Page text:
Liberia: EPA Probes Bea Mountain for ‘Contaminating’ Water Source

Dead fish due to alleged chemical spill in Grand Cape Mount.

--- As EPA says it is concerned about reports of alleged water pollution by BEA Mountain and has dispatched a team of investigators into the area to ascertain the facts leading to the reported chemical spillage.

The Environmental Protection Agency of Liberia has commissioned an investigation into the alleged spillage of “toxic chemicals” in the Mafa River, in Grand Cape Mount by Bea Mountain, a Turkish gold mining company.

The spill, according to the report, has resulted in the deaths of some aquatic species, which could be seen lying along the Mafa river bank and surrounding bushes in Kinjor, the seat of Bea Mountain operations. The Mafa river serves about 10 communities that depend on it for drinking, cooking, fishing, and other domestic purposes.  There are hundreds of residents who live along the banks of the river — using it as a source of livelihood. 

Kinjor, which is within the Gola Konneh District, Grand Cape Mount County, lacks pipe-borne water or hand pumps for its thousands of residents who are now living in the unknown on grounds that they do not have any alternative water source.

However, the EPA intervention, which is intervening three days after alleged chemical spills, is also concerned about reports of alleged water pollution by BEA Mountain and has dispatched a team of investigators into the area to ascertain the facts leading to the reported chemical spillage. The EPA release says it has “commissioned a team from the agency’s regional office in Tubmanburg along with scientists from its head office in Monrovia to immediately investigate the alleged incident. The team will be dispatched to the alleged site to ascertain the gravity of the pollution.”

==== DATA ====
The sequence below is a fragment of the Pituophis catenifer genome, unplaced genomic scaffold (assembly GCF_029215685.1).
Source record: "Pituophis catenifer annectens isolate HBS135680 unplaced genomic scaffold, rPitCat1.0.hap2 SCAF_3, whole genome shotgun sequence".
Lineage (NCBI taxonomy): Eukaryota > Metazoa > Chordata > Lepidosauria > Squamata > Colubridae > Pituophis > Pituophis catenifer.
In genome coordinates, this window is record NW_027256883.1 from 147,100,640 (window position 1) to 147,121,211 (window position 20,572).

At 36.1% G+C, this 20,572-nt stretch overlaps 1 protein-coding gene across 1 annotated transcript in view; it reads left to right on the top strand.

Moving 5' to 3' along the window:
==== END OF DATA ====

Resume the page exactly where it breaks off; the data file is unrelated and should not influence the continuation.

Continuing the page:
“The public is urged to remain calm as we await a technical report from the team,” the EPA says. “The EPA strongly advises residents of the alleged affected communities to avoid usage of the water and not to consume any dead aquatic species especially fishes until further notice,” the release said. “The Agency assures the public that it remains committed to its core values of ensuring a clean, safe and healthy environment for all and urges the public to report any act of pollution across the country.” 

The latest incident comes four months after a Bea Mountain truck carrying 26 metric tons of ammonium nitrate, which has caused some of the deadliest explosions in human history, crashed by a roadside in Sinje, Grand Cape Mount County.

The truck, marked “TR-007,” was transporting the chemicals from Buchanan, Grand Bassa County to Bea Mountain’s industrial goldmine in Kinjor, Garwula District. Minutes after the accident, the company dispatched a team of workers from its chemical department, who teamed up with experts from the Environmental Protection Agency (EPA) to clear the scene of the accident. 

In August last year, residents of Kinjor saw their complaint against European financiers of Bea Mountain’s New Liberty Goldmine accepted over allegations of water pollution and failure to live up to the agreement it has with affected communities. The company signed a 25-year mineral development agreement with the government of Liberia in 2001 for the extraction of gold in the Garwula and Gola Konneh districts. In 2013, the deal was extended by another 25 years, taking it to 2038.

The alleged spills, according to residents of Jekanlor Town, a town situated along the banks of the Mafa River, came to their attention when some members of the town had gone to fetch water during the early morning hours of Saturday.

At the banks of the river that morning, the Liberia News Agency reported, there were scores of dead fish and a dead dog in the water — a situation which prompted concerns and suspicion among the residents who had gone to fetch water. The residents added that upon the discovery made by the first group of people, they immediately returned to the town with the information, which prompted an investigation.

As a result of the probe, members of the town concluded that the deaths of the fish and the dog were not natural but could be the result of the spilling of a chemical (yet to be determined) in the river. The residents maintained that the dog allegedly died as a result of eating several dead fish that were along the river due to the alleged chemical spill by the BMMC.

The information of the alleged contamination of the river spread like wildfire to the nearby towns along the banks of the Mafa River to deter them from using the river for their usual activities as a precautionary measure. However, there has been no report of any human casualty from the suspected poisoning of the water in any of the towns along the banks of the river.